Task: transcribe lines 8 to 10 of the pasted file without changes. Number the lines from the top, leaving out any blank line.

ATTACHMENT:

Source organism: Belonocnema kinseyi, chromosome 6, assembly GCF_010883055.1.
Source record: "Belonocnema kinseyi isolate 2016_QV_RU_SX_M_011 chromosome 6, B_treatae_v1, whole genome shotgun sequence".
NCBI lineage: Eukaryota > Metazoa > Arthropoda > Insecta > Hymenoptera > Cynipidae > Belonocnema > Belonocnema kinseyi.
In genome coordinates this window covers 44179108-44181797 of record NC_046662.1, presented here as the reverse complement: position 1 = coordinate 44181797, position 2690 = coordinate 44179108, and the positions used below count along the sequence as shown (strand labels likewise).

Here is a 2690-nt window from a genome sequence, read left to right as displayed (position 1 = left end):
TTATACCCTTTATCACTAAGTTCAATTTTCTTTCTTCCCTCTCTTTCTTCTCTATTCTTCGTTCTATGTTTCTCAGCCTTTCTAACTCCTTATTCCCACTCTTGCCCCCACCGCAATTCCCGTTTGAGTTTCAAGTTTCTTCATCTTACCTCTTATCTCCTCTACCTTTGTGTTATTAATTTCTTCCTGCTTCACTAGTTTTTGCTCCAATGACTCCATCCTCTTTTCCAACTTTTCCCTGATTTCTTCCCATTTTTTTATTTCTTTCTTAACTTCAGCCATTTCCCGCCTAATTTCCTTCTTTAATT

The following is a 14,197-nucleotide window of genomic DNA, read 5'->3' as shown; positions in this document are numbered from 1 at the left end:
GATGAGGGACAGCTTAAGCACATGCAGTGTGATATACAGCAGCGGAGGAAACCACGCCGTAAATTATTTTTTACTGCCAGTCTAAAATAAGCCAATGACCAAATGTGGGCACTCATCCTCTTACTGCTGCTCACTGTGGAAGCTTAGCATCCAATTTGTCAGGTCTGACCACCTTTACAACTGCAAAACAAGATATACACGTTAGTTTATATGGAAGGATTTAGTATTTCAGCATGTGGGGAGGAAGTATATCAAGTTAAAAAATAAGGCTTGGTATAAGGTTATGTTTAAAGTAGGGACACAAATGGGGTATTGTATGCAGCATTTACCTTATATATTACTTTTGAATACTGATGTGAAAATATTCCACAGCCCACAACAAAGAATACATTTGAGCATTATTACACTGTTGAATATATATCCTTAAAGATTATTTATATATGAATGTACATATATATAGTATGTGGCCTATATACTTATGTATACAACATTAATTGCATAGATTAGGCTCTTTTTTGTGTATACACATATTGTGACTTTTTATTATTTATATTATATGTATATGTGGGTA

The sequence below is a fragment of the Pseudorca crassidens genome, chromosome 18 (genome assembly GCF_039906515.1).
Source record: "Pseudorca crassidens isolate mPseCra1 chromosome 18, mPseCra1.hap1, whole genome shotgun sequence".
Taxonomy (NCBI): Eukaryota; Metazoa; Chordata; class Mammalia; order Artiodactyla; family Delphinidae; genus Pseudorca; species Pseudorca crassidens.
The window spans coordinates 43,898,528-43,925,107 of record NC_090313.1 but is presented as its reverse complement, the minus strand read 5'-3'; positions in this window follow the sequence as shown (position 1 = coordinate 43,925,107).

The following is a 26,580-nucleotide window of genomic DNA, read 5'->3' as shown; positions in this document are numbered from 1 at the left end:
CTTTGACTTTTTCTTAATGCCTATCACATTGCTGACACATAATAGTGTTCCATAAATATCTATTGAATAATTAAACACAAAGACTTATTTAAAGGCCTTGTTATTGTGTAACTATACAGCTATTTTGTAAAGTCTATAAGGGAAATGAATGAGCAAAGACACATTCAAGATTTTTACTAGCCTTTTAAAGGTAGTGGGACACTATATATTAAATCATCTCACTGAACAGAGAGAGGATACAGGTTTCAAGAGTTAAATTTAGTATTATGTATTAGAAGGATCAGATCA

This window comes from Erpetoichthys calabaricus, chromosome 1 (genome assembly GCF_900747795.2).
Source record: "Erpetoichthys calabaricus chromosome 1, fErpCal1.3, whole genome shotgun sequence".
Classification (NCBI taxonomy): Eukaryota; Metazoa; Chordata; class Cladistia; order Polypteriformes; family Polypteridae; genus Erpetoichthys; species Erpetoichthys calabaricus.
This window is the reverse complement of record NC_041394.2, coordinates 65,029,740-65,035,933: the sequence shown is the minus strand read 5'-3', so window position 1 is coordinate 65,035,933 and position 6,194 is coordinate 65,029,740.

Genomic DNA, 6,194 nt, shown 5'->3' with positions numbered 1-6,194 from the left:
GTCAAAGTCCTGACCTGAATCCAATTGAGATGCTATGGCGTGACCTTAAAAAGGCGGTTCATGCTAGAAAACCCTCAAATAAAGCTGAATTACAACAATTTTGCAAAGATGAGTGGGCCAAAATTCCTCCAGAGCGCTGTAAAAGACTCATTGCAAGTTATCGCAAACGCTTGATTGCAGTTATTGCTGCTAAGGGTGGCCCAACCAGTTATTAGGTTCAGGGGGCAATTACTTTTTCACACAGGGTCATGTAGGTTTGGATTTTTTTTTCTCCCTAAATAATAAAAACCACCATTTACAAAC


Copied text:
GATGAGGGACAGCTTAAGCACATGCAGTGTGATATACAGCAGCGGAGGAAACCACGCCGTAAATTATTTTTTACTGCCAGTCTAAAATAAGCCAATGACCAAATGTGGGCACTCATCCTCTTACTGCTGCTCACTGTGGAAGCTTAGCATCCAATTTGTCAGGTCTGACCACCTTTACAACTGCAAAACAAGATATACACGTTAGTTTATATGGAAGGATTTAGTATTTCAGCATGTGGGGAGGAAGTATATCAAGTTAAAAAATAAGGCTTGGTATAAGGTTATGTTTAAAGTAGGGACACAAATGGGGTATTGTATGCAGCATTTACCTTATATATTACTTTTGAATACTGATGTGAAAATATTCCACAGCCCACAACAAAGAATACATTTGAGCATTATTACACTGTTGAATATATATCCTTAAAGATTATTTATATATGAATGTACATATATATAGTATGTGGCCTATATACTTATGTATACAACATTAATTGCATAGATTAGGCTCTTTTTTGTGTATACACATATTGTGACTTTTTATTATTTATATTATATGTATATGTGGGTA

The sequence below is a fragment of the Pseudorca crassidens genome, chromosome 18 (genome assembly GCF_039906515.1).
Source record: "Pseudorca crassidens isolate mPseCra1 chromosome 18, mPseCra1.hap1, whole genome shotgun sequence".